Friday, August 14, 2009
Hats off to Genealogy volunteers !
Say the words "genealogy volunteer" to a genealogist, and note the twinkle in his/her eyes...
Because genealogists are all hungry for new information of all types.
But, there are many obstacles to finding information.One of these is distance. Finding information or documents when you live far away, or are physically or even financially unable to do a research trip is a big challenge.
Enter stage left, the genealogy volunteer, who does this just to help others, and advance their genealogy.
I have a many a reason to use their kind services ( and I will share my fav websites);First being that distance reason... I live in France and my research is East coast based ! I very rarely have the possibilty to do my research in Schuylkill county or Philadelphia.
Some volunteers can go to town hall and make a copy of a certificate; yet others do look ups on microfilm for newspaper obits or go to cemeteries to take photos of gravestones. Still other can do copies of genealogy books that can contain valuable information.
All do incredible services for either free or at minimal costs because these people live in or near your research areas.
Just a practical note to keep in mind : Volunteers will not do your genealogy research in your place. Just search information on a punctual basis.
And your success with volunteers will depend a lot on the information that you provide them. You will need complete dates to order certifcates, and likewise to do a newspaper obit search.
I don't know how many volunteers would have the patience to go through a whole month's or year's newpapers or birth registers, with just a sketchy date in hand.
As for photographing a gravestone, if you are not sure of plot information, write to the cemetery office in question before asking for a grave photograph. Having the exact plot number will avoid a lot of unescessary plodding about, esp in the often large urban cemeteries.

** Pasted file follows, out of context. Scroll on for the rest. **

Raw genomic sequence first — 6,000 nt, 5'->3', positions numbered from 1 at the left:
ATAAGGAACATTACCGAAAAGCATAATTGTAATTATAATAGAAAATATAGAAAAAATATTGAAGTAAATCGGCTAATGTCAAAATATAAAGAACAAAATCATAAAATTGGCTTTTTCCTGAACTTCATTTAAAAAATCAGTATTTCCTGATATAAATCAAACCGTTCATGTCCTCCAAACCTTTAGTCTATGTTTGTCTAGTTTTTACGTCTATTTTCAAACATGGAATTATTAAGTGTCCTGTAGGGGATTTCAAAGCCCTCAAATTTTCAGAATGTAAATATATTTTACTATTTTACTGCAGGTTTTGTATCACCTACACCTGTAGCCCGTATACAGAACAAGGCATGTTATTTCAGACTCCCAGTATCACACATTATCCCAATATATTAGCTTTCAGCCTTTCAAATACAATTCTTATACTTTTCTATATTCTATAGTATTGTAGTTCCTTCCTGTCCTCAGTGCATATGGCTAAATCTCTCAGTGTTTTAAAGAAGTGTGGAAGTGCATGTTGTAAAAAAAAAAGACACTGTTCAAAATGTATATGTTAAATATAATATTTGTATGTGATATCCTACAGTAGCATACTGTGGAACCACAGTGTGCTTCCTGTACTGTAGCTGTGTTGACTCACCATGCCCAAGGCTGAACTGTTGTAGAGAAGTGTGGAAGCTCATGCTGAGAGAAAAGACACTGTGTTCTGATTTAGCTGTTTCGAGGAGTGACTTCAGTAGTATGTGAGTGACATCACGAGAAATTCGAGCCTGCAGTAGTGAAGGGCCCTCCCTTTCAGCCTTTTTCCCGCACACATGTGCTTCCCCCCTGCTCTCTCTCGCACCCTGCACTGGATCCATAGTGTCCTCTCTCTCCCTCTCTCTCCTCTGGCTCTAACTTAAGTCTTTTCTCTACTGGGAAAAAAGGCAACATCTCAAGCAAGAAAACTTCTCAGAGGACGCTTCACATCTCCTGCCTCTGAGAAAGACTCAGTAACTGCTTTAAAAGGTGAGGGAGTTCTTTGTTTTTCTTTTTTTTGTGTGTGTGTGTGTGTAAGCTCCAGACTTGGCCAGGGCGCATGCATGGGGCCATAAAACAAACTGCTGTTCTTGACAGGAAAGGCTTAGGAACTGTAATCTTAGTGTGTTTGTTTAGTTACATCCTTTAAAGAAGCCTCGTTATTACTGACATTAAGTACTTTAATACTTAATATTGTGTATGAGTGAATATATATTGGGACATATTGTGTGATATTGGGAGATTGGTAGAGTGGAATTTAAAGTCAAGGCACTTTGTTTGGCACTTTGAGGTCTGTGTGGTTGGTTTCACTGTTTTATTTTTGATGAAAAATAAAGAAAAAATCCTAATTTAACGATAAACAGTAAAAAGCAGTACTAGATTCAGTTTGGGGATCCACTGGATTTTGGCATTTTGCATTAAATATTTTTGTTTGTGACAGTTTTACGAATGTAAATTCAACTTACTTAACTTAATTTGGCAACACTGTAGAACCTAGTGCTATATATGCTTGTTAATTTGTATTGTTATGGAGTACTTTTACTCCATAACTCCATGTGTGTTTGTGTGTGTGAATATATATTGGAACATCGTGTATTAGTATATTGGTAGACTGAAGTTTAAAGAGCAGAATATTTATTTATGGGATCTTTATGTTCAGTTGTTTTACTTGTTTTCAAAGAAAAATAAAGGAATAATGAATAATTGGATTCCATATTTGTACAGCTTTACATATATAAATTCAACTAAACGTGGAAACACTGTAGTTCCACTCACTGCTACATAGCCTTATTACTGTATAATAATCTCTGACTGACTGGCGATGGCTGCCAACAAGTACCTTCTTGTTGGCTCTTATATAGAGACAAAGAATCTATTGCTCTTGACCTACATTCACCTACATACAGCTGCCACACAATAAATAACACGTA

Here are my favorites which have helped me more than once : RAOGK ( Random acts of Genealogical kindness).
The top of it's kind, which has volunteers in all 50 states and overseas.
Click on the above link and follow their online instructions to see if a volunteer could help you.
If you are searching for a newspaper obit, you must try the Obituary look up volunteers page by Rootsweb. Click on the state that interests you, then scroll down to see the available counties.Follow the instructions, including number of requests.
I have had some good luck with both these genealogy services.
Another volunteer website that I found ( but have no direct experience with) is at Genlookups.
If you are just beginning your research and have little information, these may not (yet) be what you need.
If you are courageous to research by yourself( Congratulations !), you are better beginning with ancestry dot com or going to the National archives, to start accessing US census records. Logicically starting with the generations NEAREST to you- 1930 is the most recent US Census year, which corresponds to the generation of either your parents/grandparents.
Otherwise, hire a serious genealogist who will do the first steps for finding family records.
I think it's wonderful for these genealogy volunteers to give some of their spare time for the rest of us. Don't forget a "Thank you" also, even when s/he has researched and finds nothing; We all love to win but it doesn't happen all the time...
Barbara says :
"Better to have searched and have a negative result, than not trying and never knowing "
Once again, "hats off to you all, wonderful genealogy volunteers ! "